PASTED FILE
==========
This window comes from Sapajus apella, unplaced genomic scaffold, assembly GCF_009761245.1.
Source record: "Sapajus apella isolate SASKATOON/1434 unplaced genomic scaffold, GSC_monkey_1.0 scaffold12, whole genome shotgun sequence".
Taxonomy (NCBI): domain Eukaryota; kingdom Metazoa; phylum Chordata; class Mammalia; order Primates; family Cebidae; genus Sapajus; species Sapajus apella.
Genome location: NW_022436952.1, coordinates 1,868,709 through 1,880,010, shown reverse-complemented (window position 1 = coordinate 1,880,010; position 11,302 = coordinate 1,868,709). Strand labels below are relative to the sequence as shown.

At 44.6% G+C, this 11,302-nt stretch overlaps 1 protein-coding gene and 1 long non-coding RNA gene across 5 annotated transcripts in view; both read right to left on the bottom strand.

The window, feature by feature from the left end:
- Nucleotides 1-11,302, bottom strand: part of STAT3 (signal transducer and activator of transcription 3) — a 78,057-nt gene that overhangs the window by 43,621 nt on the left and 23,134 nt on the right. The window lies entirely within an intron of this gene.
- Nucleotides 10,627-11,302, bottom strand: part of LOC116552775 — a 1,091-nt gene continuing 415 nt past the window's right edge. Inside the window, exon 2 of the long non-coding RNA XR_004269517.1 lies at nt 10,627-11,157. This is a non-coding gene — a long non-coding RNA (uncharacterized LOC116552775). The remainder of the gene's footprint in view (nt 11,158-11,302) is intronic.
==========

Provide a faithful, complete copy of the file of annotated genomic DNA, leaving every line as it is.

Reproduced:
This window comes from Sapajus apella, unplaced genomic scaffold, assembly GCF_009761245.1.
Source record: "Sapajus apella isolate SASKATOON/1434 unplaced genomic scaffold, GSC_monkey_1.0 scaffold12, whole genome shotgun sequence".
Taxonomy (NCBI): domain Eukaryota; kingdom Metazoa; phylum Chordata; class Mammalia; order Primates; family Cebidae; genus Sapajus; species Sapajus apella.
Genome location: NW_022436952.1, coordinates 1,868,709 through 1,880,010, shown reverse-complemented (window position 1 = coordinate 1,880,010; position 11,302 = coordinate 1,868,709). Strand labels below are relative to the sequence as shown.

At 44.6% G+C, this 11,302-nt stretch overlaps 1 protein-coding gene and 1 long non-coding RNA gene across 5 annotated transcripts in view; both read right to left on the bottom strand.

The window, feature by feature from the left end:
- Nucleotides 1-11,302, bottom strand: part of STAT3 (signal transducer and activator of transcription 3) — a 78,057-nt gene that overhangs the window by 43,621 nt on the left and 23,134 nt on the right. The window lies entirely within an intron of this gene.
- Nucleotides 10,627-11,302, bottom strand: part of LOC116552775 — a 1,091-nt gene continuing 415 nt past the window's right edge. Inside the window, exon 2 of the long non-coding RNA XR_004269517.1 lies at nt 10,627-11,157. This is a non-coding gene — a long non-coding RNA (uncharacterized LOC116552775). The remainder of the gene's footprint in view (nt 11,158-11,302) is intronic.